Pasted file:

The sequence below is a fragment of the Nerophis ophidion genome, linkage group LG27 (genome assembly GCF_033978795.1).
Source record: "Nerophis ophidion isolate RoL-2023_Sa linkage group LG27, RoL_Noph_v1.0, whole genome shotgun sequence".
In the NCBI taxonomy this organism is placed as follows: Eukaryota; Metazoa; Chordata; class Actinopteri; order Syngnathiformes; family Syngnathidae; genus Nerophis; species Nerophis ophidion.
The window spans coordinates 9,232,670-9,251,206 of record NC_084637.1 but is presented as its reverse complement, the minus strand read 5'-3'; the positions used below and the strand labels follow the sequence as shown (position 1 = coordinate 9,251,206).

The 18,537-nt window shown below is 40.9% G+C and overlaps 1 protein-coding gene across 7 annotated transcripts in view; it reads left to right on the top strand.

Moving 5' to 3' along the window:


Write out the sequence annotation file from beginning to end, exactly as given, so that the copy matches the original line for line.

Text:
The sequence below is a fragment of the Nerophis ophidion genome, linkage group LG27 (genome assembly GCF_033978795.1).
Source record: "Nerophis ophidion isolate RoL-2023_Sa linkage group LG27, RoL_Noph_v1.0, whole genome shotgun sequence".
In the NCBI taxonomy this organism is placed as follows: Eukaryota; Metazoa; Chordata; class Actinopteri; order Syngnathiformes; family Syngnathidae; genus Nerophis; species Nerophis ophidion.
The window spans coordinates 9,232,670-9,251,206 of record NC_084637.1 but is presented as its reverse complement, the minus strand read 5'-3'; the positions used below and the strand labels follow the sequence as shown (position 1 = coordinate 9,251,206).

The 18,537-nt window shown below is 40.9% G+C and overlaps 1 protein-coding gene across 7 annotated transcripts in view; it reads left to right on the top strand.

Moving 5' to 3' along the window: